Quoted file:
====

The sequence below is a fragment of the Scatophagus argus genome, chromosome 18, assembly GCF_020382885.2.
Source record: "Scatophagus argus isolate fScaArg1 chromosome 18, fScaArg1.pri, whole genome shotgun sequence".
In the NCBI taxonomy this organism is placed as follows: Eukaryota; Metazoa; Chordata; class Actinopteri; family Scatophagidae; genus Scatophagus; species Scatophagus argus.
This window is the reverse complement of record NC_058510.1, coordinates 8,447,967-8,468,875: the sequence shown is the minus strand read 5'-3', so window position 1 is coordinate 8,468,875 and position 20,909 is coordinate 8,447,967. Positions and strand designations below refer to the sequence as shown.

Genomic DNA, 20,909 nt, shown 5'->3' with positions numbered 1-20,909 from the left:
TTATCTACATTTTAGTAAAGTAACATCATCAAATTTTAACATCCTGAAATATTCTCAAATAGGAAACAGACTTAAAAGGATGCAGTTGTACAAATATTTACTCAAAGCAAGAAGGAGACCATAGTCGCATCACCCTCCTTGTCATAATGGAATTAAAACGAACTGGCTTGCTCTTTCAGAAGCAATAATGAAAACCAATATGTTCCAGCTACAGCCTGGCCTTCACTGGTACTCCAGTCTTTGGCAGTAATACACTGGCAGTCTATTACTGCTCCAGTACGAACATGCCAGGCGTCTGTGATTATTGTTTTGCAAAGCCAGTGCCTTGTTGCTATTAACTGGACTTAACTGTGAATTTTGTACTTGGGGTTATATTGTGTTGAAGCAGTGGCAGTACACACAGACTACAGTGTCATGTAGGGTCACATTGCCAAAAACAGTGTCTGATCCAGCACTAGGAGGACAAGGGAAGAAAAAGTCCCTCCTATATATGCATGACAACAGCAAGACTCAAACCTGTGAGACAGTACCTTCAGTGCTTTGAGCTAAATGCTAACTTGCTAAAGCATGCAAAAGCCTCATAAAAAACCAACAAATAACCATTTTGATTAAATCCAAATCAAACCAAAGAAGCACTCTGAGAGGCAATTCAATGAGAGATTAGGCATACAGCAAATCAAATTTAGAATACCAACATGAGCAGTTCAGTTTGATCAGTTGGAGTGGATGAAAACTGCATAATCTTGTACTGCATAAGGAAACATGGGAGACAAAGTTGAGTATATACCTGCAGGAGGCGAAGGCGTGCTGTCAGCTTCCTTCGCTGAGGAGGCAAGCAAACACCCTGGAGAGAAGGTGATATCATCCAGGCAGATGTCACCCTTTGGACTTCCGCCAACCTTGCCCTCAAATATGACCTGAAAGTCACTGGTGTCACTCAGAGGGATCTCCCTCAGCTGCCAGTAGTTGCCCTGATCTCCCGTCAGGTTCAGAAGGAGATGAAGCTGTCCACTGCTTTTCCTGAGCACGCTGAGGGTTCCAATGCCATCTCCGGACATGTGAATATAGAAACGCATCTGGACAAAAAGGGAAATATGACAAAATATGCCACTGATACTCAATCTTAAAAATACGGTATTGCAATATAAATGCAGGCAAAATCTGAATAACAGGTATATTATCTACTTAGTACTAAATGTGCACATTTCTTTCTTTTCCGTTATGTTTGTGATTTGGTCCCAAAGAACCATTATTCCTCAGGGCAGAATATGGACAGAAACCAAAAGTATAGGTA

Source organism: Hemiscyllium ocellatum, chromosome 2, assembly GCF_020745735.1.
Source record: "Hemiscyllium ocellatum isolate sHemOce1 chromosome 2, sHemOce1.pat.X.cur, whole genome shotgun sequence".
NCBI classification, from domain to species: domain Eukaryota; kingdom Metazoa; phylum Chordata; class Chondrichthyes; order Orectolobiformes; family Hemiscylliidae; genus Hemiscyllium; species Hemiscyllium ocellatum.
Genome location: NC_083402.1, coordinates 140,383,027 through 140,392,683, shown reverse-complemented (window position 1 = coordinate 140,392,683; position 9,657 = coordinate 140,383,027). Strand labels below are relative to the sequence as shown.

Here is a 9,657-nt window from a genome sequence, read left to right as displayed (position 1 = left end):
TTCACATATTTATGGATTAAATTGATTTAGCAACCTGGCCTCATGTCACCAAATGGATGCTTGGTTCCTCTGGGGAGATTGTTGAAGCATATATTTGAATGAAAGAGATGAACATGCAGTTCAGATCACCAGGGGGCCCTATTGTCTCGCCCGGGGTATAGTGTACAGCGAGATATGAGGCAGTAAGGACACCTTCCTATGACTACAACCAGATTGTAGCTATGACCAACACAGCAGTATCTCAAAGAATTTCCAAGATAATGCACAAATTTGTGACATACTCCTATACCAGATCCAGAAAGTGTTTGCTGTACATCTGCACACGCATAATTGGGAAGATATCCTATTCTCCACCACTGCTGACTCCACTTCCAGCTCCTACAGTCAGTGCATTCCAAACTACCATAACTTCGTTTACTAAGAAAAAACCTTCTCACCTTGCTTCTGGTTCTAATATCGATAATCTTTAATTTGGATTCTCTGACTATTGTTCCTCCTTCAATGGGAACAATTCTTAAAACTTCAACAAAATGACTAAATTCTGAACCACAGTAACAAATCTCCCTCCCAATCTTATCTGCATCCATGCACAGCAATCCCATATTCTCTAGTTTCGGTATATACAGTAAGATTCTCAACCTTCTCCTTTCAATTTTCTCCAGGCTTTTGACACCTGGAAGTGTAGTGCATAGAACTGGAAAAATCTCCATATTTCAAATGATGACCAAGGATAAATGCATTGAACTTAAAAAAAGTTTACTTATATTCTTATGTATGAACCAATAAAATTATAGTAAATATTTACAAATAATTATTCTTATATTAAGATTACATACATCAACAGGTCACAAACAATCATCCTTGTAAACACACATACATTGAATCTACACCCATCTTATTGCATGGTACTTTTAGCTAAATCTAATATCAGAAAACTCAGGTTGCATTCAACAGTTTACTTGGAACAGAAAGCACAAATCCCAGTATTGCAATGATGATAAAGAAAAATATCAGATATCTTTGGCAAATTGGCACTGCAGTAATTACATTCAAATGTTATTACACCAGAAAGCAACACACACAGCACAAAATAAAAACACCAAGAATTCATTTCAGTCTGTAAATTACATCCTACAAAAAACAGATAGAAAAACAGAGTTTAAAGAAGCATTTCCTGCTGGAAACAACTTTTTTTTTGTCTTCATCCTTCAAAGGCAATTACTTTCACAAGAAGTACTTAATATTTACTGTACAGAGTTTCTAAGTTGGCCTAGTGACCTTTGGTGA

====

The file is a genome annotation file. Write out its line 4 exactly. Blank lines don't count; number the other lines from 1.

This window is the reverse complement of record NC_058510.1, coordinates 8,447,967-8,468,875: the sequence shown is the minus strand read 5'-3', so window position 1 is coordinate 8,468,875 and position 20,909 is coordinate 8,447,967. Positions and strand designations below refer to the sequence as shown.